(Despite another round of misleading headlines — kicked off by The Telegraph’s Nov 5, 2015, declaration that “women are either bisexual or gay but never straight” — researcher Meredith Chivers’ findings on the fluidity of female sexuality are far more complex./Photos by Zoonar RF and Marili Forastieri/Digital Vision/Thinkstock)
Poor Meredith Chivers just can’t catch a break.
If you recently read that “women are either bisexual or gay but never straight,” you heard about her research. Except she never said that. Never, ever, ever.
Chivers, a researcher at Queen’s University in Kingston, Ontario, is one of the world’s most discussed sex researchers, but also the most consistently misunderstood. And now she’s being misquoted from a study she didn’t even publish.
Here’s how it happened.
Back in 2004, Chivers published some groundbreaking research on female sexuality. In brief, she used a device called a plethysmograph to measure physiological arousal in men and women while they watched videos of couples having sex. She found while men showed patterns of arousal in line with their sexual orientation, women were aroused when watching nearly any sexual activity, gay or straight, man or woman. She concluded that women’s arousal patterns — what makes blood flow to the vagina — do not match their sexual orientation, or the kind of sex women actually want. (Read a more in-depth explanation of Chivers’ research here.)
What Chivers did not conclude was that all women are really pansexual.
Genital arousal testing is not a polygraph for the vagina — it doesn’t reveal some hidden “true” sexual orientation about which straight women are ignorant. It just shows female sexuality is complex and multi-layered, and that women who only want to have sex with men can still react to female visual stimuli.
Chivers’ preferred metaphor is a vegan who salivates at the smell of bacon. Salivation doesn’t show she “really” wants to eat bacon, just that her body is preparing for the possibility.
Unfortunately, that’s a very subtle distinction. Since Chivers published, her research has been used by well-meaning writers to suggest that women don’t have a link between their minds and genitals, straight women are into gay sex, or that women are carnal sex machines.
In November 2015 it got worse. Chivers’ former research partner Gerulf Rieger, now at the University of Essex, published a new study building off her research. Despite having heard Chivers complain about being misquoted for years, Rieger made a tactical error.
In the press release he wrote along with the university public relations department, he began, “When it comes to what turns them on, women are either bisexual or gay, but never straight.”
Chivers could probably have told him what would happen next.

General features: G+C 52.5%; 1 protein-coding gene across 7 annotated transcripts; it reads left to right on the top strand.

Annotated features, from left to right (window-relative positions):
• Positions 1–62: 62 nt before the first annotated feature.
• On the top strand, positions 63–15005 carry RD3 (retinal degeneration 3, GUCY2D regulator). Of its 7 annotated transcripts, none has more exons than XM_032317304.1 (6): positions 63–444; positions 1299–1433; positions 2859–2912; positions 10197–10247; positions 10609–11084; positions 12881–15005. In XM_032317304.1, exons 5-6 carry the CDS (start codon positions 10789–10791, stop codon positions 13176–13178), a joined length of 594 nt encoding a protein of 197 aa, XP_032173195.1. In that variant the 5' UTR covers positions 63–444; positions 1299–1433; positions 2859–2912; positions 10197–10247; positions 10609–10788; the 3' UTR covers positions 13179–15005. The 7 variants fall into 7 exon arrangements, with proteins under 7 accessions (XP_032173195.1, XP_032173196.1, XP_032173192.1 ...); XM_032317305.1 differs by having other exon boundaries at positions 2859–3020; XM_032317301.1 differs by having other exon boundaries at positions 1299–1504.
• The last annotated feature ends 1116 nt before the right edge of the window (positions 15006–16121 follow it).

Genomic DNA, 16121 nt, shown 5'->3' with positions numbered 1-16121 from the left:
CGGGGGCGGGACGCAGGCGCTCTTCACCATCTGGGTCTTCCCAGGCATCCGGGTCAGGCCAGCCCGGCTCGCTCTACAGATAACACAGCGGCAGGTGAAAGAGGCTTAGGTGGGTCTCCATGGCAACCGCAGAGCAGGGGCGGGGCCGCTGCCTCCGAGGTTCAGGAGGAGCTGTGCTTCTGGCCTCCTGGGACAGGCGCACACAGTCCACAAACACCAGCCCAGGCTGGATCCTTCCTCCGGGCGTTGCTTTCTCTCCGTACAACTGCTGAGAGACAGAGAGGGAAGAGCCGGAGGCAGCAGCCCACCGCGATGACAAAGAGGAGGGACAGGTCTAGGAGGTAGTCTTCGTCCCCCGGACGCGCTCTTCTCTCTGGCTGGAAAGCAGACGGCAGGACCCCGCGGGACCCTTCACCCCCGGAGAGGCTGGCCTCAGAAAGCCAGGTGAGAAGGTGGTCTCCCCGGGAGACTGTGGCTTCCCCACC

The Telegraph ignored the qualifier “when it comes to what turns them on” and led with the headline “Women are either bisexual or gay but never straight.” Yahoo News followed with “New Study Claims Women Are Bisexual or Lesbian — Not Straight.” Twenty thousand social media impressions later, the damage was done.
“I think I now understand Meredith better,” Rieger says ruefully. “Why she’s so stressed about people wanting to believe she said straight women don’t exist. It hadn’t happened to me until now. We clearly don’t say that in the paper. I would never endorse such a statement.”
When Daily Xtra reached Chivers, she was busy on Twitter, fending off erroneous interpretations of her theories.
“It’s really frustrating because nobody’s actually read the paper. They have no idea what they’re commenting on,” she says. “People have completely missed the point. History is repeating itself, basically. People are making pronouncements that I would never, ever say. Making pronouncements about people’s sexual orientation based on their arousal patterns is just ludicrous.”
What’s most tragic is that in the back and forth about whether straight women exist, the substance of Rieger’s research has been mostly ignored. That’s too bad, because it’s actually quite interesting.
Rieger studied whether masculine-presenting lesbians experience arousal more like men. As Chivers’ research has already shown, lesbians have more gender-specific arousal patterns than straight or bisexual women. In other words, like men, lesbians are aroused more by one gender and not the other. Research also shows lesbians, on average, present more stereotypically masculine than straight women. Wouldn’t it make sense, Rieger thought, if the more masculine a gay woman presented, the more masculine her arousal pattern?
It turned out, however, that Rieger was wrong. After collecting more data, this time using a pupil dilation test to measure arousal, he discovered there was no relationship between how a lesbian presents and how she experiences arousal. Rieger says the finding lends some credence to a saying he heard from lesbians in his lab: “Butch on the streets, femme in the sheets.” How gay women appear in public does not necessarily tell us about their sexual arousal.
But, having learned the hard way, Rieger cautions to take his results in context. “The way I see it, there are two different worlds when it comes to female sexuality,” he says. “One is what they perceive, see and feel, and will be absolutely true to them. But then their lower body has its own function, and seems to work independently. When we talk about sexual orientation, we have to be careful what level we’re talking about.”